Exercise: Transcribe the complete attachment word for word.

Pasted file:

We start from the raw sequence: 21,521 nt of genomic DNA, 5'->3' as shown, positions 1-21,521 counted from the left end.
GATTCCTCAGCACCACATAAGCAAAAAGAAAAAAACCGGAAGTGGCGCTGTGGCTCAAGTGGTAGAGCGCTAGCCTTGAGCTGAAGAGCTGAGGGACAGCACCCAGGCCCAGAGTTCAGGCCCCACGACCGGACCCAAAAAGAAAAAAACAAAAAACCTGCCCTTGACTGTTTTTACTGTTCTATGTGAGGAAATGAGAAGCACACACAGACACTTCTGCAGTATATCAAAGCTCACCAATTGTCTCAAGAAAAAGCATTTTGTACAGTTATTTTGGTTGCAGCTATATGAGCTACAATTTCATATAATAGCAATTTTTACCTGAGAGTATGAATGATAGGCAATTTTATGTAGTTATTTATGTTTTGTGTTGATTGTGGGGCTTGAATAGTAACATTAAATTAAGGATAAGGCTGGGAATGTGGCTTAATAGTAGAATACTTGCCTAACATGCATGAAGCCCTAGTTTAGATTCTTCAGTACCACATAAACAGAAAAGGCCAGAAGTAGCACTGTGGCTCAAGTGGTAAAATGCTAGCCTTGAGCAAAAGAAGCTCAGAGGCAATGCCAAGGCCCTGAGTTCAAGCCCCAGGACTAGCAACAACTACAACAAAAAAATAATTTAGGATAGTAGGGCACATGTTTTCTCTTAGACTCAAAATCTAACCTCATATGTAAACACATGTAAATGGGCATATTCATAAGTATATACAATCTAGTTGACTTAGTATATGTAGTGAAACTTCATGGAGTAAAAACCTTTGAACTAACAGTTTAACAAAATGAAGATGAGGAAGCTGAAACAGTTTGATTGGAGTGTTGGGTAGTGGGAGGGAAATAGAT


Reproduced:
We start from the raw sequence: 21,521 nt of genomic DNA, 5'->3' as shown, positions 1-21,521 counted from the left end.
GATTCCTCAGCACCACATAAGCAAAAAGAAAAAAACCGGAAGTGGCGCTGTGGCTCAAGTGGTAGAGCGCTAGCCTTGAGCTGAAGAGCTGAGGGACAGCACCCAGGCCCAGAGTTCAGGCCCCACGACCGGACCCAAAAAGAAAAAAACAAAAAACCTGCCCTTGACTGTTTTTACTGTTCTATGTGAGGAAATGAGAAGCACACACAGACACTTCTGCAGTATATCAAAGCTCACCAATTGTCTCAAGAAAAAGCATTTTGTACAGTTATTTTGGTTGCAGCTATATGAGCTACAATTTCATATAATAGCAATTTTTACCTGAGAGTATGAATGATAGGCAATTTTATGTAGTTATTTATGTTTTGTGTTGATTGTGGGGCTTGAATAGTAACATTAAATTAAGGATAAGGCTGGGAATGTGGCTTAATAGTAGAATACTTGCCTAACATGCATGAAGCCCTAGTTTAGATTCTTCAGTACCACATAAACAGAAAAGGCCAGAAGTAGCACTGTGGCTCAAGTGGTAAAATGCTAGCCTTGAGCAAAAGAAGCTCAGAGGCAATGCCAAGGCCCTGAGTTCAAGCCCCAGGACTAGCAACAACTACAACAAAAAAATAATTTAGGATAGTAGGGCACATGTTTTCTCTTAGACTCAAAATCTAACCTCATATGTAAACACATGTAAATGGGCATATTCATAAGTATATACAATCTAGTTGACTTAGTATATGTAGTGAAACTTCATGGAGTAAAAACCTTTGAACTAACAGTTTAACAAAATGAAGATGAGGAAGCTGAAACAGTTTGATTGGAGTGTTGGGTAGTGGGAGGGAAATAGAT